United Nations Secretary-General Ban Ki-moon announced today the establishment of a high-level panel on health technology innovation and access.
Comprising 16 eminent, well-respected individuals with a deep knowledge and understanding of the broad range of trade, public health, human rights and legal issues associated with access to treatment, the panel’s co-chairs are Ruth Dreifuss, former President of Switzerland, and Festus Mogae, former President of Botswana.
In order to ensure healthy lives and promote the well-being of people of all ages, as set out in Sustainable Development Goal 3, new modalities are urgently needed to ensure that everyone can access quality treatment at affordable costs while also incentivizing innovation and the development of new technologies such as vaccines, medicines and diagnostics.
Currently, most research and development in vaccines, medicines and diagnostic tests are undertaken on the basis of financial potential rather than focused on the needs of the poorest and most marginalized communities. The recent Ebola crisis, which led to more than 11,000 deaths in West Africa, highlighted the need for urgent investment in research and development for diseases where financial returns are not guaranteed. The Panel will also consider infectious diseases such as HIV and Hepatitis C, the rising burden of non-communicable diseases, and the affordability of health technologies, new and old.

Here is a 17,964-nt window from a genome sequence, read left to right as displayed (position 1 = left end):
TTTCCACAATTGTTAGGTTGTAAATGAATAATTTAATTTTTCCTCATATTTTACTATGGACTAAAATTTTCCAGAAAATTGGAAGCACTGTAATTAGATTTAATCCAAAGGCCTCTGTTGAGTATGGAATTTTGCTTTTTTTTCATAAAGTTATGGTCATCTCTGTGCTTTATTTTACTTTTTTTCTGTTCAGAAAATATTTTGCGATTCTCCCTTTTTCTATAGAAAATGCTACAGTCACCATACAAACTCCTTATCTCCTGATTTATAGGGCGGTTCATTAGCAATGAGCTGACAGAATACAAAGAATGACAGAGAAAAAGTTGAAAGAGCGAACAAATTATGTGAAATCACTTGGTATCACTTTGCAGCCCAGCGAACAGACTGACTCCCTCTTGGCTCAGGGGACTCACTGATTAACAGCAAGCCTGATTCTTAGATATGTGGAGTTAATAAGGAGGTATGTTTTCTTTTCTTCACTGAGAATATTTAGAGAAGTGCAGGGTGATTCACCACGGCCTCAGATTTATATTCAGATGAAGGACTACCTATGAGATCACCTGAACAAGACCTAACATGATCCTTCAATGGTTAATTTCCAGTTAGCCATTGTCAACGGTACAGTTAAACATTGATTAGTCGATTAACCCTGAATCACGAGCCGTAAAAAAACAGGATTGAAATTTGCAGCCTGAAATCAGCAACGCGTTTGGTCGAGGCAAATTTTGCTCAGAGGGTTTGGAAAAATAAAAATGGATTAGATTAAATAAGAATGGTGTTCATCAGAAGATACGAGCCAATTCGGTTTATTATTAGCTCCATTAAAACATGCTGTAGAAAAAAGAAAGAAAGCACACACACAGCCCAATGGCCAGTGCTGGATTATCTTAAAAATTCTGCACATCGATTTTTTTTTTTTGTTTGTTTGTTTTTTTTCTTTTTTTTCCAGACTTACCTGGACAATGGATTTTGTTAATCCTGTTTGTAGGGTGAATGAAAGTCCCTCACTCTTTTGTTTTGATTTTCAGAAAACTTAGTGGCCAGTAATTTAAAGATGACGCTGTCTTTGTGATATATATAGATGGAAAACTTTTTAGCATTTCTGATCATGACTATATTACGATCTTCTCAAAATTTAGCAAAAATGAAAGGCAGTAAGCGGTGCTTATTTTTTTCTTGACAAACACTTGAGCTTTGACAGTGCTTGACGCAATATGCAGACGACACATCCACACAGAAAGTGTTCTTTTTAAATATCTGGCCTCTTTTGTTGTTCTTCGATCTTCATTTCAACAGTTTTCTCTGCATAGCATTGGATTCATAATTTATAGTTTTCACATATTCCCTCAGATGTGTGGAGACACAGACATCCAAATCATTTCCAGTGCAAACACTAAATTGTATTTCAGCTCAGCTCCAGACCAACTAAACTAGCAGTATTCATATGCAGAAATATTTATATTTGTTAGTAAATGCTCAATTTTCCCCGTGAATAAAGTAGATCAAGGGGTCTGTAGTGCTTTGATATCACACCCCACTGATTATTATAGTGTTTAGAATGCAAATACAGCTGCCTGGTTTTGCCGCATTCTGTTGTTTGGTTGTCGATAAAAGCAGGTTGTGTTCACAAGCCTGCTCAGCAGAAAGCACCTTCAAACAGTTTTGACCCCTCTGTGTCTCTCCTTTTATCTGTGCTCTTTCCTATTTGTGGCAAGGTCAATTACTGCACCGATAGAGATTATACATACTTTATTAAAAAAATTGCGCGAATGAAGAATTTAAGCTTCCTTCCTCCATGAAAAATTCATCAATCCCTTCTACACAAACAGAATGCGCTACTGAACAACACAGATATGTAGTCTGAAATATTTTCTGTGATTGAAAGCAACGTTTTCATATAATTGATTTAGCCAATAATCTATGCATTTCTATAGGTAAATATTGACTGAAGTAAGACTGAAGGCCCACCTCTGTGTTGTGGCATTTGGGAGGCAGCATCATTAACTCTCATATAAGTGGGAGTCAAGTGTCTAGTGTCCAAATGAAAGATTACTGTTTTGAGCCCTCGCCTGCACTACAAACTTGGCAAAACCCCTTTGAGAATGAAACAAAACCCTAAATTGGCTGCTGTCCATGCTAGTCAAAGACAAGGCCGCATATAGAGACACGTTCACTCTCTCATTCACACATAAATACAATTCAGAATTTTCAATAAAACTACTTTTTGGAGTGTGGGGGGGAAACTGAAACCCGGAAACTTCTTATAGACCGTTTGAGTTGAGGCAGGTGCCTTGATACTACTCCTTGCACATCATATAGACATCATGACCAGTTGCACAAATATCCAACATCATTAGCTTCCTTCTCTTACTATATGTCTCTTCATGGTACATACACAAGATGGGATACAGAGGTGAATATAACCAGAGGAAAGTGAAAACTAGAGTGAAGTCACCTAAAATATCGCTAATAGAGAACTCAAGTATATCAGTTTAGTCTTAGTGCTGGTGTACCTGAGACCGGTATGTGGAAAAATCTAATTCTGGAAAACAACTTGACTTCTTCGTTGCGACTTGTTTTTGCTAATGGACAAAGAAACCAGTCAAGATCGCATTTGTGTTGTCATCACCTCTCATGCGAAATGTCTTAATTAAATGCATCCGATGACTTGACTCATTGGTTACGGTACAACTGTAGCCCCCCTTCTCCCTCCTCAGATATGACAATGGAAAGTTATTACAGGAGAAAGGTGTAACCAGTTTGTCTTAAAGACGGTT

The Panel is expected hold its first meeting in December 2015 and to engage in extensive consultations with stakeholders. It will present a set of recommendations to the Secretary-General in June 2016. The Secretary-General will make the final report available to the General Assembly and take any further action, as appropriate.
Ruth Dreifuss became the first woman President of the Swiss Confederation in 1999. From 1972 to 1981, she worked for the Directorate for Development Cooperation and Humanitarian Aid in the Federal Department of Foreign Affairs, and became Secretary of the Swiss Trade Union Federation in 1981. Between 1993 and 2002, she was a member of the Swiss Government and Federal Minister of Interior, where her responsibilities included public health and scientific research. Ms. Dreifuss was also Chairperson of the Commission on Intellectual Property Rights, Innovation, and Public Health, an entity established by the World Health Assembly, which concluded its work in 2006.
Festus Gontebayne Mogae was the President of Botswana from 1998 to 2008, during which time the country became the first in Africa to provide free antiretroviral treatment to its citizens. Mr. Mogae is Chairman of Champions for a HIV-Free Generation and is credited with having been one of the first African leaders publicly to undergo an HIV test. His outstanding leadership has ensured Botswana’s continued stability and prosperity in the face of an HIV/AIDS pandemic that threatened the future of his country and people. Mr. Mogae has received a number of honours, including the Mo Ibrahim Prize for Achievement in African Leadership.
Andrew Witty, a citizen of the United Kingdom, is the CEO of GlaxoSmithKline, a British multinational pharmaceutical company, and Chancellor of the University of Nottingham. He has held various positions in the United Kingdom, including Director of Pharmacy & Distribution in Glaxo Pharmaceuticals UK, and Director of Business Development of Bio-compatibles Ltd. He is a member of the INSEAD UK Council, Health Innovation Council in the United Kingdom and a Director of the Office for Strategic Coordination of Health Research. He is also a member of the Economic Development Board audit committee as well as a board member of the Singapore Land Authority Board.